AbstractThis study aims to explore how similarities and differences in early years curriculum practice are constructed in selected Chinese and English settings and how this can be identified from the perspectives of the research participants. The aim of the study made an ethnographic approach the most suitable. Data collection methods used were participant observations, open-ended questionnaires, semi-structured and unstructured interviews, and informal conversations. A case study of one Chinese kindergarten and one English nursery school was conducted between August 2005 and July 2006.
The major findings have been located in three levels of analysis – the micro, meso, and macro. The micro level reveals the prevalence of direct teaching in the process of language, mathematics and arts activities in the Chinese setting whilst the English setting shows a tendency that the children play a major part in their learning process. Children’s free-flow play activities in both the settings share much more similarities than differences in that children’s dynamics, concentration, curiosity, imagination, and creativity are fully evidenced. The meso level mainly looks into the research participants’ perspectives on issues underpinning the early years curriculum such as the relationship between the curriculum, teaching and play, views of childhood and the ways for children’s learning. For example, contested childhood is strongly voiced among parents in the Chinese and English settings and is represented in their romantic idea of ‘a happy childhood’ with an emphasis on children’s play, well-being, and positive interactions with others and in their anxiety about childhood pressure with regard to children’s learning. The macro level explains that the curriculum practice in the Chinese setting is closely associated with Basil Bernstein’s concept of visible pedagogy whilst the English setting shows a strong link to his notion of invisible pedagogy. Visible pedagogy is characterised as strong classification and framing, which is identified by direct teaching, the low status of play, and a one-way direction of teacher-child interactions in the Chinese setting. Indirect teaching, the dominance of play, a two-way direction of practitioner-child interactions, and the dynamic of child-child interactions in the English setting are indicators for invisible pedagogy centring around weak classification and framing.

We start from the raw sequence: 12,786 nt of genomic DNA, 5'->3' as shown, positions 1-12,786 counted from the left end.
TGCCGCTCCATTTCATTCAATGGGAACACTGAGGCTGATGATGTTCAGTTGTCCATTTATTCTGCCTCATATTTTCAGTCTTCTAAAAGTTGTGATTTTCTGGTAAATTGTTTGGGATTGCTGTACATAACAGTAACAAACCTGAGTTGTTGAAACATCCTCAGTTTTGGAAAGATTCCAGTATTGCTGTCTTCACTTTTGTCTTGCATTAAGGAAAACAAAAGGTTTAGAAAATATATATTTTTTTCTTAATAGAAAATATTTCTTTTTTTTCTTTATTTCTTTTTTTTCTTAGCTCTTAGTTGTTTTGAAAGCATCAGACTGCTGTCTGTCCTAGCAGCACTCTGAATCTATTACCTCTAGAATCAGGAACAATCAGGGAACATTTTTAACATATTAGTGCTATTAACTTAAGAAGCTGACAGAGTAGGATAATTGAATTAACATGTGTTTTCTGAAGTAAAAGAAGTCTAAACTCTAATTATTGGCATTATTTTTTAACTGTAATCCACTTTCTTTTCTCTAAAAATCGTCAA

|Date of Award||2008|
|Supervisor||Geoff Troman (Supervisor) & Shirley Maxwell (Supervisor)|